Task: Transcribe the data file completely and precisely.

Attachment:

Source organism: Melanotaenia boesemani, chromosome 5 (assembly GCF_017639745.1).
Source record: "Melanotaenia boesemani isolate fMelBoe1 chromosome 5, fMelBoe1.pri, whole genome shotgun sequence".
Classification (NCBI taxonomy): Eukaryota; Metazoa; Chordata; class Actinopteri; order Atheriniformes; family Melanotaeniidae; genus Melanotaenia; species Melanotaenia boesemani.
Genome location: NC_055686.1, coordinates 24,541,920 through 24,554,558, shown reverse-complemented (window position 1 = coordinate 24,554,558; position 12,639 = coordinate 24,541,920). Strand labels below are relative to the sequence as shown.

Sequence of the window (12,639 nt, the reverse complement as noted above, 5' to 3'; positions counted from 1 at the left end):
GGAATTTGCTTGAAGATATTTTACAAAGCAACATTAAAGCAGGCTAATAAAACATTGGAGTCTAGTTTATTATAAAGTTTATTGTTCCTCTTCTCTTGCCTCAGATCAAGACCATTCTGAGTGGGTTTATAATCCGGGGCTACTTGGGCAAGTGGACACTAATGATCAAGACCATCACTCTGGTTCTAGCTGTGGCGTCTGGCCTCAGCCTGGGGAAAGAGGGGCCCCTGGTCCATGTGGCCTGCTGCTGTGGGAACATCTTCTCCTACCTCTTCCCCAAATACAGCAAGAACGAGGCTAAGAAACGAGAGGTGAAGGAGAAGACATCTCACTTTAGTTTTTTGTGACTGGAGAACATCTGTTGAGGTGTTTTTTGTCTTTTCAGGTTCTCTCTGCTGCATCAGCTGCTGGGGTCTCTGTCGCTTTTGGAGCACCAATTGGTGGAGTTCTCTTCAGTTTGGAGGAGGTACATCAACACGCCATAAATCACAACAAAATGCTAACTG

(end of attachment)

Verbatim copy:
Source organism: Melanotaenia boesemani, chromosome 5 (assembly GCF_017639745.1).
Source record: "Melanotaenia boesemani isolate fMelBoe1 chromosome 5, fMelBoe1.pri, whole genome shotgun sequence".
Classification (NCBI taxonomy): Eukaryota; Metazoa; Chordata; class Actinopteri; order Atheriniformes; family Melanotaeniidae; genus Melanotaenia; species Melanotaenia boesemani.
Genome location: NC_055686.1, coordinates 24,541,920 through 24,554,558, shown reverse-complemented (window position 1 = coordinate 24,554,558; position 12,639 = coordinate 24,541,920). Strand labels below are relative to the sequence as shown.

Sequence of the window (12,639 nt, the reverse complement as noted above, 5' to 3'; positions counted from 1 at the left end):
GGAATTTGCTTGAAGATATTTTACAAAGCAACATTAAAGCAGGCTAATAAAACATTGGAGTCTAGTTTATTATAAAGTTTATTGTTCCTCTTCTCTTGCCTCAGATCAAGACCATTCTGAGTGGGTTTATAATCCGGGGCTACTTGGGCAAGTGGACACTAATGATCAAGACCATCACTCTGGTTCTAGCTGTGGCGTCTGGCCTCAGCCTGGGGAAAGAGGGGCCCCTGGTCCATGTGGCCTGCTGCTGTGGGAACATCTTCTCCTACCTCTTCCCCAAATACAGCAAGAACGAGGCTAAGAAACGAGAGGTGAAGGAGAAGACATCTCACTTTAGTTTTTTGTGACTGGAGAACATCTGTTGAGGTGTTTTTTGTCTTTTCAGGTTCTCTCTGCTGCATCAGCTGCTGGGGTCTCTGTCGCTTTTGGAGCACCAATTGGTGGAGTTCTCTTCAGTTTGGAGGAGGTACATCAACACGCCATAAATCACAACAAAATGCTAACTG